How to Help Queer Kids in Foster Care Author Cris Beam shares insights based on extensive research and personal experience in her Luskin Lecture

By Mary Braswell

LGBTQ youth in the foster care system often grapple with rejection, harassment, violence — and their own mistrust of the individuals and institutions charged with protecting them.

Restoring that trust requires taking a hard look at what these youth really need, not just to navigate the child welfare system but to lead rewarding lives.

This was the message shared by Cris Beam — author, educator and herself the foster mom to a transgender young woman — at a UCLA Luskin Lecture on March 5, 2019.

Beam’s talk included many moments of insight and encouragement, even as she described a foster care system that is woefully broken.

“How can we be spending upwards of $22 billion nationally and nobody — not the kids, not the foster parents, not the bio parents, not the administrators, not the policymakers, not the lawyers — nobody thinks this is working?” she asked.

That question sent Beam in pursuit of answers. Her extensive research into the U.S. child welfare system, LGBTQ issues and the power of empathy, as well as her personal experience becoming a foster parent at age 28, led her to a solution that is both simple and daunting.

What kids in foster care need, she said, is what all kids need: lasting human relationships, whether biological, adoptive or built from scratch with “teachers, babysitters, bus drivers” — people who are willing to step up, learn parenting skills and stick around, Beam said.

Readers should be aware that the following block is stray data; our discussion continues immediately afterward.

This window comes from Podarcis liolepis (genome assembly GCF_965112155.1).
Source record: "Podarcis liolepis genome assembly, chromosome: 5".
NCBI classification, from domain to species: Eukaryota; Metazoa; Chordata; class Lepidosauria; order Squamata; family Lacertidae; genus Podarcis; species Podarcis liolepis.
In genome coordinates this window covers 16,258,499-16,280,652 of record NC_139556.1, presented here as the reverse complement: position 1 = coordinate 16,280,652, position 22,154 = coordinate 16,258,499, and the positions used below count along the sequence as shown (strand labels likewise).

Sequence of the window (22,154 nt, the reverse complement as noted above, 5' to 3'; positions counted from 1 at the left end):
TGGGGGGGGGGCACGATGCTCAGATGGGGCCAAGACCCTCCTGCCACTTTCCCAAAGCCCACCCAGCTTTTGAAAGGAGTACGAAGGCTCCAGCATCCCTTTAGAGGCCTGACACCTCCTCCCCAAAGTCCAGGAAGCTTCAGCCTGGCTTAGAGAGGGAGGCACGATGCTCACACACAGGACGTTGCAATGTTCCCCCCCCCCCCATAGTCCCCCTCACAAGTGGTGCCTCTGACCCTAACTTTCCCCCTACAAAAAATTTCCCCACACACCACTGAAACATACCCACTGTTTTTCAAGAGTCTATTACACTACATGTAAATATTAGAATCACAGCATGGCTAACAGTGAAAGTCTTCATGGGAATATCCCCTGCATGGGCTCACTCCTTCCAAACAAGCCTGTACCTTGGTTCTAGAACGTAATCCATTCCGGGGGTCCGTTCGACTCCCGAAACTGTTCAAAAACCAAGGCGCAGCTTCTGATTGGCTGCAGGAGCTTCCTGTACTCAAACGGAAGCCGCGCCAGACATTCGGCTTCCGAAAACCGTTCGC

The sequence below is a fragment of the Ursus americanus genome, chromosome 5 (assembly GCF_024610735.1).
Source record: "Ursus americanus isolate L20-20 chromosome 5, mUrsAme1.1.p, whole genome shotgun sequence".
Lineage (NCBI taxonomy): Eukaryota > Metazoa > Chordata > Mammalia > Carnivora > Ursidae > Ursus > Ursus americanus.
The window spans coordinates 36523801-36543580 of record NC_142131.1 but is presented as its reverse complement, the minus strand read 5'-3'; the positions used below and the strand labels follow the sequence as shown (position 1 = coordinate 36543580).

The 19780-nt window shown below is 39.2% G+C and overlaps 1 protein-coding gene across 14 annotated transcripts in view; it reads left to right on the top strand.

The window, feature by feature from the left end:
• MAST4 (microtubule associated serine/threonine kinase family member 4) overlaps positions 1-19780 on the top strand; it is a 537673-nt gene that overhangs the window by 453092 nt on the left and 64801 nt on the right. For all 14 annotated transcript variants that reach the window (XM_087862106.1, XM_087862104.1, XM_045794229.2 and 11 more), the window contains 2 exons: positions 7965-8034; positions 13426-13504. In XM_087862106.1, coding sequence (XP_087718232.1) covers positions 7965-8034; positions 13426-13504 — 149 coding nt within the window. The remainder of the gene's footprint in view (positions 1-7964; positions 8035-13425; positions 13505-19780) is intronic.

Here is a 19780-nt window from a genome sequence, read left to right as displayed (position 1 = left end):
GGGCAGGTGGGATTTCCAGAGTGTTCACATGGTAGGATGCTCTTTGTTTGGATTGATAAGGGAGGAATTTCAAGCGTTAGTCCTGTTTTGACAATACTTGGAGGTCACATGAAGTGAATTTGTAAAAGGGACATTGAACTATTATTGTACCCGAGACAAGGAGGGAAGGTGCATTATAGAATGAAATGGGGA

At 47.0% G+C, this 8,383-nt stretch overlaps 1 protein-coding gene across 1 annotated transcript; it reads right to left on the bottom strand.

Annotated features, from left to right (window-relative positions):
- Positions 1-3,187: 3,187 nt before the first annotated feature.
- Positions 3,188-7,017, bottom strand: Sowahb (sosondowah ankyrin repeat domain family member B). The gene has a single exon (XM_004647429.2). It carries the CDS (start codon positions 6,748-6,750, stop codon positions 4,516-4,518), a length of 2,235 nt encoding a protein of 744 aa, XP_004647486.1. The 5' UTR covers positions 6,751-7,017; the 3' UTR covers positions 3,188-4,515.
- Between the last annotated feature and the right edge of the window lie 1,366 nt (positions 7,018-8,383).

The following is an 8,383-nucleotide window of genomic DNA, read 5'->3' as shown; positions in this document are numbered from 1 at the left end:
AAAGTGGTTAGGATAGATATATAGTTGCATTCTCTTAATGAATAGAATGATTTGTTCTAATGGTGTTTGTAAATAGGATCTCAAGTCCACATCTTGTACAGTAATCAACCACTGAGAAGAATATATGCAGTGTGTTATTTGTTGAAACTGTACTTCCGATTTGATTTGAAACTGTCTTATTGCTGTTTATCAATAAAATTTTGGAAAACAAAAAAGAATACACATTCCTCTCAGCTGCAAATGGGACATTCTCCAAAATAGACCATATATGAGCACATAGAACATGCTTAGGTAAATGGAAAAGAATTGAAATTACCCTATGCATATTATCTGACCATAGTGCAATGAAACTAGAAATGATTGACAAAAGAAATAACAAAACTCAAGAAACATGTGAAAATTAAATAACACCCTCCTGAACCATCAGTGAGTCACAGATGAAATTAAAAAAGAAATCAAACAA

“The only way a child can succeed is to connect to a family, or even an individual person, for a lifetime. Whether they are gay or straight or bi or trans or otherwise,” she said.

Beam has published several acclaimed fiction and nonfiction books, including “To the End of June: The Intimate Life of American Foster Care” and “I am J,” the first book with a transgender character to make the state of California’s high school reading list. She is also an assistant professor of English at William Paterson University in New Jersey.

Prior to her lecture on “Queer Care: LGBTQ Youth in Child Welfare,” UCLA Luskin Dean Gary Segura noted that Beam’s work is in line with the School’s mission to “provide a voice for the unheard and change society in ways that help those most in need, including and especially families and children.”

Beam’s appearance at the UCLA Faculty Center fittingly coincided with Social Work Month and the National Day of Empathy, said Laura Abrams, chair of Social Welfare, which organized the Luskin Lecture.

More than 50 people came to hear Beam’s insights, including students, faculty, lawyers, child psychologists, and current and aspiring social workers. Their questions for Beam revealed frustration at wanting to serve foster youth within a system that often fails them.